Russian literature has produced one of the richest and most interesting novels for two centuries. The Russian novels have great story, artistic expertise, originality, and the capacity to engross readers in deep, personal reflection about life’s most important questions. Here are 10 great works of Russian literature everyone should read.
List Of 10 Great Works Of Russian Literature Everyone Should Read:
- War And Peace by Leo Tolstoy
- Crime And Punishment by Fyodor Dostoevsky
- The Master And Margarita by Milkhail Bulgakov
- Doctor Zhivago by Boris Pasternak
- Anna Karenina by Leo Tolstoy
- Fathers And Sons by Ivan Turgenev
- The Brothers Of Karamazov by Fyodor Dostoevsky
- Life And Fate by Vasily Grossman
- Eugene Onegin by Alexander Pushkin
- Dead Souls by Nikolai Gogol
War And Peace by Leo Tolstoy
War and Peace by Leo Tolstoy is regarded as the greatest classic novel in world literature. It is set against the extensive array of Napoleon’s invasion of Russia. The story centers on Pierre Bezukhov, who is searching for meaning in his life; Prince Andrei, who is ennobled by wartime suffering; and Natasha Rostov, whose impulsiveness can jeopardize her happiness. As the story follows the changing fortunes of the characters, readers get a view of humanity that is both epic and intimate. War and Peace is a wise, constantly surprising and heart-breaking story.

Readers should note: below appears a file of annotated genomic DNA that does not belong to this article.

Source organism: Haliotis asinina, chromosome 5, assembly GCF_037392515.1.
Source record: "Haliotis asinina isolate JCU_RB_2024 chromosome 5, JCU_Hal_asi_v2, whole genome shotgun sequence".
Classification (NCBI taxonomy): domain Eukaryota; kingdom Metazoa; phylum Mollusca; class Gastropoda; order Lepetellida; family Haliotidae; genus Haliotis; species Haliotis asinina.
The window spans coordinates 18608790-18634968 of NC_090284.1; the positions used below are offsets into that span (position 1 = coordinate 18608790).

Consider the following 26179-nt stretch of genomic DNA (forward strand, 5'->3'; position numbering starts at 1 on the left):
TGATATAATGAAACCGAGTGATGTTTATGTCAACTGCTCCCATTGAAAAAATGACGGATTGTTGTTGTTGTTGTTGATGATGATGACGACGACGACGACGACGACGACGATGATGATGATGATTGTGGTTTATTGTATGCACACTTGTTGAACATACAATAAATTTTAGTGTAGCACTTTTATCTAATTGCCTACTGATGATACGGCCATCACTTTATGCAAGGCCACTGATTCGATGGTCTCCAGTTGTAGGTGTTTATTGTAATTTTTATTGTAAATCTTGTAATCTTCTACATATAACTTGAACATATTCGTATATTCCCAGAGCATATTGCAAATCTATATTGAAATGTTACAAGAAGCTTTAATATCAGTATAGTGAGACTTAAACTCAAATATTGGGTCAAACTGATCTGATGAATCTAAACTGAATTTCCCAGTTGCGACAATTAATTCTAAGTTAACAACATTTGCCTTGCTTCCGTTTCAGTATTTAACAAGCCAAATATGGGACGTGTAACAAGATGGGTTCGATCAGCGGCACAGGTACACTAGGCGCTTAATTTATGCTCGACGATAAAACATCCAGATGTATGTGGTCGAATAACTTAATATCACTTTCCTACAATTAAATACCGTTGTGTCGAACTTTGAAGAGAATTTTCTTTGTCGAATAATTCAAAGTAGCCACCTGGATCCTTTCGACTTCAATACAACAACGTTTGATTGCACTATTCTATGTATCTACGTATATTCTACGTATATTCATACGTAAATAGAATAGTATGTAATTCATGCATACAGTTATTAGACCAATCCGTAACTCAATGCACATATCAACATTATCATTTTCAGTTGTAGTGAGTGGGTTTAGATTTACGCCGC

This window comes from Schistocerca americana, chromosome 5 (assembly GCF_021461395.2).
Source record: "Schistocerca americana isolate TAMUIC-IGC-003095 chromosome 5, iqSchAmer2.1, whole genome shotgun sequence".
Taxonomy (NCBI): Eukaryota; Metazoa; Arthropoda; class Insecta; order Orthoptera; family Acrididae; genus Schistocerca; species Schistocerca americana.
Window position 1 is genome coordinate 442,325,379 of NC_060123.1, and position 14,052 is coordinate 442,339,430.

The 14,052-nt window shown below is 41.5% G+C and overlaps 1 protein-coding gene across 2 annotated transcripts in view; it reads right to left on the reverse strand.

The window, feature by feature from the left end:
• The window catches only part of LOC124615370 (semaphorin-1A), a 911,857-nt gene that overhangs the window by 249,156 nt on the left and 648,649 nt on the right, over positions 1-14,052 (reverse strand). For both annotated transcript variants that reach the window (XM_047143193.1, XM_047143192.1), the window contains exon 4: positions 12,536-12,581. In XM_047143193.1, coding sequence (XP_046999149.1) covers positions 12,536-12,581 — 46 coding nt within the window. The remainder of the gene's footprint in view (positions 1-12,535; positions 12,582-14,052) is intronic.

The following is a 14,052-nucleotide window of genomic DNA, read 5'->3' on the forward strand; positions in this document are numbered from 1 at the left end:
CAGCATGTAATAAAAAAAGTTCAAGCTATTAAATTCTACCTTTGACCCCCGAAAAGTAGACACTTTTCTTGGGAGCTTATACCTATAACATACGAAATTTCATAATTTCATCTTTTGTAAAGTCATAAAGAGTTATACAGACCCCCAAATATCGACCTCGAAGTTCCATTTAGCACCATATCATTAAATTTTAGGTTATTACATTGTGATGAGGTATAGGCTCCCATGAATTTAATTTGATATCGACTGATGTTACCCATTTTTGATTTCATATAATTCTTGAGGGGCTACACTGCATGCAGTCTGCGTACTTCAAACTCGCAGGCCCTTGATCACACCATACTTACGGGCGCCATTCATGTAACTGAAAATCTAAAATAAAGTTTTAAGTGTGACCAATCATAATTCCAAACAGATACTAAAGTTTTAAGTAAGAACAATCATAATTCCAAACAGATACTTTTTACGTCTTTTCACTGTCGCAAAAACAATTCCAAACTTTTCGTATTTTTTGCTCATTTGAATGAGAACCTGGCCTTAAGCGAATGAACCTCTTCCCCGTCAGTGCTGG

Crime And Punishment by Fyodor Dostoevsky
Crime and Punishment by Fyodor Dostoevsky is an incredible classic novel. The story follows Raskolnikov, a impoverished and desperate former student. He wanders through the slums of St Petersburg and commits a murder of an old pawnbroker without feeling any remorse or regret. He thinks of himself to be a great man, as Napoleon, acting for a higher purpose beyond the conventional moral law. However, as the dangerous game of cat and mouse commences with a suspicious police investigator, Raskolnikov is haunted by the growing voice of his conscience as he slowly goes mad with guilt. He finds a chance of redemption and salvation with an encounter with Sonya, a downtrodden prostitute. Crime and Punishment explores everything from poverty, religion, family and evil.